Many infographics fail because their design is low quality or their topic is poor. An engaging topic combined with a visually appealing design can make the difference between high quality backlinks and a wasted investment. If you create compelling graphics, a highly authoritative website will use the embeddable HTML code to share your work withy its readers. You should also consider adding your images to popular infographic depositories, so that others can see them.

Studies indicate that over 60 percent of people are visual learners. Internet users are generally looking at information graphics on lunch breaks or whenever they have some free time. Most of them don’t have time to read long articles. If you want to get the most out of this link building technique, create infographics that are attractive, informative, relevant, and easy to share.

Marketing is essential to maximize the exposure of your images. If you are getting information from external sources, let the owner of the dataset know about your intention. He might be interested in any tool created using his data. If you are using independent contractors to create infographics for your site, ask them to feature your design on their websites or in their portfolios. Make sure your infographic has a Facebook like button, a Twitter button, and social network share buttons for Pinterest and Reddit.

Visually Engage Your Prospects With Content Rich Infographics

This is nothing new. You’ve heard it before. A picture is worth a thousand words. When you think about, humans have been communicating with pictures for thousands of years in the form of pictograms on cave walls to Egyptian hieroglyphics to temple carvings. As marketers, we should be using visual information in our business on a regular basis.

People remember pictures better than words, especially over long periods of time. This phenomenon is referred to as the Picture Superiority Effect. Based on research into the Picture Superiority Effect, when we read text along, we are likely to remember only 10% of the information 3 days later. However, if the same information is presented to us as text together with relevant images, we are likely to remember 65% of that information 3 days later.

According to developmental molecular biologist John Medina, visual information is a more effective form of communication for humans. In his book, Brain Rules, he states “Vision is by far our most dominant sense, taking up half of our brain’s resources.” Armed with those facts and figures, as a business owner or marketing executive, you have an opportunity to get out in front of prospects and ahead of your competition by creating engaging visuals to use within your business.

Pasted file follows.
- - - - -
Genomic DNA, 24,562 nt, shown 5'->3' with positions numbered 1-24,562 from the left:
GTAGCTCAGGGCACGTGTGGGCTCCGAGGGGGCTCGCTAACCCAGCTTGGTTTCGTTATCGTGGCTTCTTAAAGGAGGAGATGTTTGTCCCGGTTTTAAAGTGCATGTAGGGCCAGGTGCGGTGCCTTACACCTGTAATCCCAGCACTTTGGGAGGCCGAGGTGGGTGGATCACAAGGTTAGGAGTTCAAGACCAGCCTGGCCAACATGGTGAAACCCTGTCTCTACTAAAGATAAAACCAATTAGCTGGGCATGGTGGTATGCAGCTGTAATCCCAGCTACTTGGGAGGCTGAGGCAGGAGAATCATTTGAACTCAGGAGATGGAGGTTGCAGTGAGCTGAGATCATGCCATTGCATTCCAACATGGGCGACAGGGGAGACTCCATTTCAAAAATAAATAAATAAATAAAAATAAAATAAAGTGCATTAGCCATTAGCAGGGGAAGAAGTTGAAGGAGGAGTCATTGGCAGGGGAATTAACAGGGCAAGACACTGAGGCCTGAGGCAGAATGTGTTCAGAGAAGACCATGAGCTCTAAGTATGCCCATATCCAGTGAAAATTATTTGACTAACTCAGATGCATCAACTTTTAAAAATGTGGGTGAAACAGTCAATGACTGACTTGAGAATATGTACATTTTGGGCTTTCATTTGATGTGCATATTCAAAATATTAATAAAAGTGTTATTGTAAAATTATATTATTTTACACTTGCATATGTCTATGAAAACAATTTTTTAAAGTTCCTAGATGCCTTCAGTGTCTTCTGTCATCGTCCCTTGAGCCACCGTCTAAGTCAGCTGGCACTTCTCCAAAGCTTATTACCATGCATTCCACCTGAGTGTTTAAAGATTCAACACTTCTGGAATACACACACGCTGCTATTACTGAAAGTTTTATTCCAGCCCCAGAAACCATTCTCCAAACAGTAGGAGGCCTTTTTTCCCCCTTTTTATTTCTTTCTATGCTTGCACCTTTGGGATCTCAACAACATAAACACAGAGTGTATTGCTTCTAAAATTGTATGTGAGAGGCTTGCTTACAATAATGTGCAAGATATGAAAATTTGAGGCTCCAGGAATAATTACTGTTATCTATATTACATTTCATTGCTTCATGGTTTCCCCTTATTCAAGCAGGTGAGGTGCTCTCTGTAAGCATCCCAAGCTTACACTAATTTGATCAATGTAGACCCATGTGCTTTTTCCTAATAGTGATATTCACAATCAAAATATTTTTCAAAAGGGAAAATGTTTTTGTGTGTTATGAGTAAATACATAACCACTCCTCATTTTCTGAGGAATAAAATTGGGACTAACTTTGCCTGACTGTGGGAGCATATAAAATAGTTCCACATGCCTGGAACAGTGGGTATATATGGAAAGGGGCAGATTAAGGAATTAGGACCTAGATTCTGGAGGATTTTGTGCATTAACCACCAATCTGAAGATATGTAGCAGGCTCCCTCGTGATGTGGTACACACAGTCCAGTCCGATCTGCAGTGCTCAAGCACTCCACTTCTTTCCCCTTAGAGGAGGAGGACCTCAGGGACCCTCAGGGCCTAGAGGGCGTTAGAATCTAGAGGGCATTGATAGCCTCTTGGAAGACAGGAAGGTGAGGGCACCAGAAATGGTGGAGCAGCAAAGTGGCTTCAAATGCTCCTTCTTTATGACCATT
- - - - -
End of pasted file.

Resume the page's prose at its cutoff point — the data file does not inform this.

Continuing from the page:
Derived from the phrase information graphics, Infographic was a term used in the production of graphics for newspapers and magazines. Today, infographic has evolved to mean something entirely different. They are graphic visual representations of information, data or knowledge intended to present complex information quickly and clearly.

Understanding the importance of infographics as a business tool, I have started to use more of them in my social media posts. A Facebook post with a graphic or video is more likely to be shared that a text post. Create your own or share others that are relevant to your business or target audience.

The good news is that you don’t need to be a graphic designer to create your own static ‘banner’ infographics. I call these static banner infographics to differentiate between the smaller size graphics seen on Facebook and the ‘tall’ longer poster size infographics.

Here are a few ideas to help you develop your own static infographics.

1. Start by deciding what information you wish to convey. Go through your existing company brochures, white papers, articles or blogs. Pull one or two sentences, quotes or comments that are engaging and/or informative. I like to look for things that can also have a visual play on words.

2. Research for relevant royalty free images on stock photography sites such as 123RF.com, istockphotography.com, dreamstime.com or Gettyimages.com. If you plans are to use your infographics on the web only, then you only need to purchase images that are 72dpi.

3. Overlay the text over the image and save as a jpg.

4. For those who are creatively challenged or simply time-strapped like me, outsource your infographics to a freelancer at Fiverr.com, Elance.com or oDesk.com [Recently the latter two companies have merged as one company, but they still operate independently]. You can easily have a series of static infographics produced within a weeks’ time.

5. If you are really adventurous and want to try this on your own, check out Piktochart to get a head start with inforgraphic designs.

Adding infographics as a part of your marketing strategy is easy to execute. Make them interesting, fun, relevant and engaging. Notice which type and style of images are getting the most attention and then do more of them.